So he really could not have avoided the promise that brings him to this old stone church all alone on the moor. And now in twilight, what the Scots call the gloaming, he feels vulnerable, perplexingly aware of the visual isolation. No one to observe him here, but still he senses his strangeness from the place he has come seeking. His presence is invasive, a blot on the windswept landscape. Before getting out of the rental car he tries to settle his nerves with a practiced glance at the rearview mirror, but what stares back at him seems the visage of a stranger, galling perfection in those too-symmetric features. He averts his eyes.
The cemetery is bigger than he expected and surprisingly overgrown with heather and yellow grasses. After an hour’s search he still has not found his grandfather’s headstone. The gloaming time is nearly passed; rain begins to fall. Tall grasses obscure the chiseled names so he has to clear away this bracken. Soon he is on his knees, fighting through the sharp undergrowth, arms and hands stung, burning, bleeding. The foliage, tumbled and long at summer’s end, lashes against his forearms. He will never forget the grasses here for how they cut him, cut him to the heart. He should stop and return tomorrow but knows that he will not. Such action would be insufficient to the achievement of this retribution. Or penance. He is not sure which. Even so, his face remains too handsome for communion with the truth of the place. And he knows it—knows beyond any shadow of a doubt.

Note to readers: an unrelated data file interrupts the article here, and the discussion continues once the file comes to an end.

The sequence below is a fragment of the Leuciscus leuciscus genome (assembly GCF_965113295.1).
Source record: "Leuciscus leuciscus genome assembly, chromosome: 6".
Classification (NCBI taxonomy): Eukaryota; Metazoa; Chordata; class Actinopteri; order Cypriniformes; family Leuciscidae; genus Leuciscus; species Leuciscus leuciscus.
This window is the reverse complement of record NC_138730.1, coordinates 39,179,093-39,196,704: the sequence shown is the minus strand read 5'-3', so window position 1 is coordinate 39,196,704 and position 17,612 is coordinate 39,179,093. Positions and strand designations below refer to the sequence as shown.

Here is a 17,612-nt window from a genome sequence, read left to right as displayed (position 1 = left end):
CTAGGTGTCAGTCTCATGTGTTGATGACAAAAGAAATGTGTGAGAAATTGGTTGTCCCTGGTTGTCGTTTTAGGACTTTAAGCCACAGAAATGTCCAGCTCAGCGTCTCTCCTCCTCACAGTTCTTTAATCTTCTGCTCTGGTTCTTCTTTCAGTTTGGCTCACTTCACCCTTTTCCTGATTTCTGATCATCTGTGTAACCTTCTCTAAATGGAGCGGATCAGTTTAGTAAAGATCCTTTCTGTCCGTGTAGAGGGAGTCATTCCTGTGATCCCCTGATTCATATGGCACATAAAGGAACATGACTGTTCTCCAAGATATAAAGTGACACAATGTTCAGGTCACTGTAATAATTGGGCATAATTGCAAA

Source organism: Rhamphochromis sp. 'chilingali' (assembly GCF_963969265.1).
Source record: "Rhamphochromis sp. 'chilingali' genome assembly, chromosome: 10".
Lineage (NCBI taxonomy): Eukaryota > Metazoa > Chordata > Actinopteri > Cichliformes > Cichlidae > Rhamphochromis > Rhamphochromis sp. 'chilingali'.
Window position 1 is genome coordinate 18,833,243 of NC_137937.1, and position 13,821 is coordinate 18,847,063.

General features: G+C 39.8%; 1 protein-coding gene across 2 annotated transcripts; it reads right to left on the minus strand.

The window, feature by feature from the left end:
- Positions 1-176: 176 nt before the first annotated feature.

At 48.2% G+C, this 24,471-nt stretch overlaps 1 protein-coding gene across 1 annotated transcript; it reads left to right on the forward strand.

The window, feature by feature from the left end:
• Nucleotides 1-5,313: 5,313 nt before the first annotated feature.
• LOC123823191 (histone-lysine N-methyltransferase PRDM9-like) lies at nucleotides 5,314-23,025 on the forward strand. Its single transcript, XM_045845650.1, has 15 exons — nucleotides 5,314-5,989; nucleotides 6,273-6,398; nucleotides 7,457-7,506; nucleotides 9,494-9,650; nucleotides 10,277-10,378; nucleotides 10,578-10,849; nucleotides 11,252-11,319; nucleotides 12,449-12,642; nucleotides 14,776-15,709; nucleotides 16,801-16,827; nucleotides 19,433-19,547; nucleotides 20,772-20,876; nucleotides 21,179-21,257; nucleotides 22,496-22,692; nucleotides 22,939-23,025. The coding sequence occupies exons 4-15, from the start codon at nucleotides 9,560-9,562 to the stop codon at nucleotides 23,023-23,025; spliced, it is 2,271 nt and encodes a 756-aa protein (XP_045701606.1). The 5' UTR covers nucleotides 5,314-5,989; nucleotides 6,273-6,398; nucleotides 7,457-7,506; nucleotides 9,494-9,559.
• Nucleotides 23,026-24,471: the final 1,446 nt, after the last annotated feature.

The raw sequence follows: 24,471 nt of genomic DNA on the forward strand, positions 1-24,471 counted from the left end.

So it is ending the way many stories begin: one figure alone in the vast, wild Highlands, a body awake in the dreamland of words. He will stay out here long, very long through the darkness, and never will he think of leaving ‘til day. This dirt will be mingled with blood on his hands, on these wounds that will heal his perfection at last.
- Scots. Ye ken – you know.
- Scots. Cannae mind – can’t remember; kirkyard – churchyard; ma bairn – my child; auld – old; bodie – body.
- Scots. Mebbies ye – perhaps you; cannae just mind – can’t quite remember.
- Scots. Ye – you; sae lang – so long; nae – no; ma bairnie – my small child.
CHRISTY D. Di FRANCES, PhD, MA, is the Director of Training & Education for the American Heart Association’s Tobacco Regulation and Addiction Center (A-TRAC) and the Director of Narrative Writing for the Department of Medicine at the Boston University School of Medicine. Her academic and research interests include medical education, literature and medicine/narrative medicine, and creative/reflective writing. She has also worked in faculty development and education at Harvard Medical School’s Brigham and Women’s Hospital and served as a fiction reader for the Harvard Review.